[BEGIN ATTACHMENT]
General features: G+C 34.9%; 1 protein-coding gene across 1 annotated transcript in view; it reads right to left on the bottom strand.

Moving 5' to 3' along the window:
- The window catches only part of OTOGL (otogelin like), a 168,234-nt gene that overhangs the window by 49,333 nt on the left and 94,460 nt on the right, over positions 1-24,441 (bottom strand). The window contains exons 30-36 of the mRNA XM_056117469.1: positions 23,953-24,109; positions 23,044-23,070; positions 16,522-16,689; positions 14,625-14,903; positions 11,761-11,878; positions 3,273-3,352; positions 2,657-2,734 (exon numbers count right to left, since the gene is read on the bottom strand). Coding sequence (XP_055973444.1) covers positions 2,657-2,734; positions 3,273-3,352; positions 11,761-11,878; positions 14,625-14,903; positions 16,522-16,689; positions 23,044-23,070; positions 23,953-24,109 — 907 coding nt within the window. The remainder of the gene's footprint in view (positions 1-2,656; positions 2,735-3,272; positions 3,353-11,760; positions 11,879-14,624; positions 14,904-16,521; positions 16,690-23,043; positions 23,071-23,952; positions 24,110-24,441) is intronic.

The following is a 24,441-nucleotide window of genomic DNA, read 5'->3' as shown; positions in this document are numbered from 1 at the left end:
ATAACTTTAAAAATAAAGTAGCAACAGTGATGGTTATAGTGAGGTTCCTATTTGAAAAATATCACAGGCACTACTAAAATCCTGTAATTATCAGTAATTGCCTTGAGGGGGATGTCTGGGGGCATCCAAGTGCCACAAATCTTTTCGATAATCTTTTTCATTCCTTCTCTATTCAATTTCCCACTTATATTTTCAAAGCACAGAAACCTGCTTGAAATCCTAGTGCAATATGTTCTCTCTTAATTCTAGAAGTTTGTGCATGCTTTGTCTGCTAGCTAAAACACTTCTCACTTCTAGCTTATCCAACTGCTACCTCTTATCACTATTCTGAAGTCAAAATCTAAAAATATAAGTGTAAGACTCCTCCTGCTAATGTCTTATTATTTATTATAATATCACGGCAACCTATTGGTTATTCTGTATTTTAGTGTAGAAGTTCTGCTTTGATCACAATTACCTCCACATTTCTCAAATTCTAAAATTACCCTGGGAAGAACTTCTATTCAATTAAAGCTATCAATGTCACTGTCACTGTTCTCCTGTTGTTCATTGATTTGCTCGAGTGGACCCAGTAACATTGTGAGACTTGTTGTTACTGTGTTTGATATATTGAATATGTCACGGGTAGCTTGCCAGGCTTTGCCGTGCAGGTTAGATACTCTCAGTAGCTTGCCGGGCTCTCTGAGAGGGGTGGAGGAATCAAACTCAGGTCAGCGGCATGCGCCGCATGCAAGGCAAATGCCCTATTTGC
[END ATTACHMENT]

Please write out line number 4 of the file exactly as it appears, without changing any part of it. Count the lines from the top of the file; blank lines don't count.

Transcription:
The following is a 24,441-nucleotide window of genomic DNA, read 5'->3' as shown; positions in this document are numbered from 1 at the left end: